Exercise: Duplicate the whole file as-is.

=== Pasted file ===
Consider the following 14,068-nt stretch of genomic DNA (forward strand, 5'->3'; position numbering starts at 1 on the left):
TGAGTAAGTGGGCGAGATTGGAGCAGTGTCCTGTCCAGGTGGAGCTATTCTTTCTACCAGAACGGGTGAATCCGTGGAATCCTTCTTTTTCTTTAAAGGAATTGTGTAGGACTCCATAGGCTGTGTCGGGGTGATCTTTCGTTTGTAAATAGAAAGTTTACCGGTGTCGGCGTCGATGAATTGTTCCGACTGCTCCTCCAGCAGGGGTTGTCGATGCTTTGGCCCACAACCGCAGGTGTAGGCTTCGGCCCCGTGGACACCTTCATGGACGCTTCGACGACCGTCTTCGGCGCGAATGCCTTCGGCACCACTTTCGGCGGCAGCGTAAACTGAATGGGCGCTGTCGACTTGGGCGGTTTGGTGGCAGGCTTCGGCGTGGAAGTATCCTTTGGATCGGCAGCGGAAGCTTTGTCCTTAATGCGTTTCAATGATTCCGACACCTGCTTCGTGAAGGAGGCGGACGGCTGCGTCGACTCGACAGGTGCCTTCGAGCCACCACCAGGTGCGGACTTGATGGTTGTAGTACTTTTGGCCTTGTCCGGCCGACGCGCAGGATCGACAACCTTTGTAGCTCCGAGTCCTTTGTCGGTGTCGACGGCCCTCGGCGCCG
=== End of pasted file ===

Consider the following 14,068-nt stretch of genomic DNA (forward strand, 5'->3'; position numbering starts at 1 on the left):
TGAGTAAGTGGGCGAGATTGGAGCAGTGTCCTGTCCAGGTGGAGCTATTCTTTCTACCAGAACGGGTGAATCCGTGGAATCCTTCTTTTTCTTTAAAGGAATTGTGTAGGACTCCATAGGCTGTGTCGGGGTGATCTTTCGTTTGTAAATAGAAAGTTTACCGGTGTCGGCGTCGATGAATTGTTCCGACTGCTCCTCCAGCAGGGGTTGTCGATGCTTTGGCCCACAACCGCAGGTGTAGGCTTCGGCCCCGTGGACACCTTCATGGACGCTTCGACGACCGTCTTCGGCGCGAATGCCTTCGGCACCACTTTCGGCGGCAGCGTAAACTGAATGGGCGCTGTCGACTTGGGCGGTTTGGTGGCAGGCTTCGGCGTGGAAGTATCCTTTGGATCGGCAGCGGAAGCTTTGTCCTTAATGCGTTTCAATGATTCCGACACCTGCTTCGTGAAGGAGGCGGACGGCTGCGTCGACTCGACAGGTGCCTTCGAGCCACCACCAGGTGCGGACTTGATGGTTGTAGTACTTTTGGCCTTGTCCGGCCGACGCGCAGGATCGACAACCTTTGTAGCTCCGAGTCCTTTGTCGGTGTCGACGGCCCTCGGCGCCG